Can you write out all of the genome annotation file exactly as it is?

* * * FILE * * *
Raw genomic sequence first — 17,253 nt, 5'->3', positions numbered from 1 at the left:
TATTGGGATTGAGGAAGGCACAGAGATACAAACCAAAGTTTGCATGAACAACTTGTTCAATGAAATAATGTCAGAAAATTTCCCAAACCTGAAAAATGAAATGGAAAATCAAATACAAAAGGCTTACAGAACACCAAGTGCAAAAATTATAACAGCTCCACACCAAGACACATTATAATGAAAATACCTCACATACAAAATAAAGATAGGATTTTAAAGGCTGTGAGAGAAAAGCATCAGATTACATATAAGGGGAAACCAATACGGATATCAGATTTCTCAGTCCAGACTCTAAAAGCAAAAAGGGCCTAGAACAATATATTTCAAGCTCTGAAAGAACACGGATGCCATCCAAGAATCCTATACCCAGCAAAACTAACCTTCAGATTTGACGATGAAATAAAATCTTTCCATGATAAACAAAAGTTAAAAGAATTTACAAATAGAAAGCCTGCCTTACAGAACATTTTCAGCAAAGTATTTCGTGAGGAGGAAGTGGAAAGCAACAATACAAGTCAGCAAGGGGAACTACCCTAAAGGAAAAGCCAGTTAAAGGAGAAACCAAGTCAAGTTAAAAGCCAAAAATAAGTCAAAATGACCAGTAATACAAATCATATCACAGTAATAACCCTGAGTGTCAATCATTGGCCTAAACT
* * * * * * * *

Raw genomic sequence first — 17,253 nt, 5'->3', positions numbered from 1 at the left:
TATTGGGATTGAGGAAGGCACAGAGATACAAACCAAAGTTTGCATGAACAACTTGTTCAATGAAATAATGTCAGAAAATTTCCCAAACCTGAAAAATGAAATGGAAAATCAAATACAAAAGGCTTACAGAACACCAAGTGCAAAAATTATAACAGCTCCACACCAAGACACATTATAATGAAAATACCTCACATACAAAATAAAGATAGGATTTTAAAGGCTGTGAGAGAAAAGCATCAGATTACATATAAGGGGAAACCAATACGGATATCAGATTTCTCAGTCCAGACTCTAAAAGCAAAAAGGGCCTAGAACAATATATTTCAAGCTCTGAAAGAACACGGATGCCATCCAAGAATCCTATACCCAGCAAAACTAACCTTCAGATTTGACGATGAAATAAAATCTTTCCATGATAAACAAAAGTTAAAAGAATTTACAAATAGAAAGCCTGCCTTACAGAACATTTTCAGCAAAGTATTTCGTGAGGAGGAAGTGGAAAGCAACAATACAAGTCAGCAAGGGGAACTACCCTAAAGGAAAAGCCAGTTAAAGGAGAAACCAAGTCAAGTTAAAAGCCAAAAATAAGTCAAAATGACCAGTAATACAAATCATATCACAGTAATAACCCTGAGTGTCAATCATTGGCCTAAACT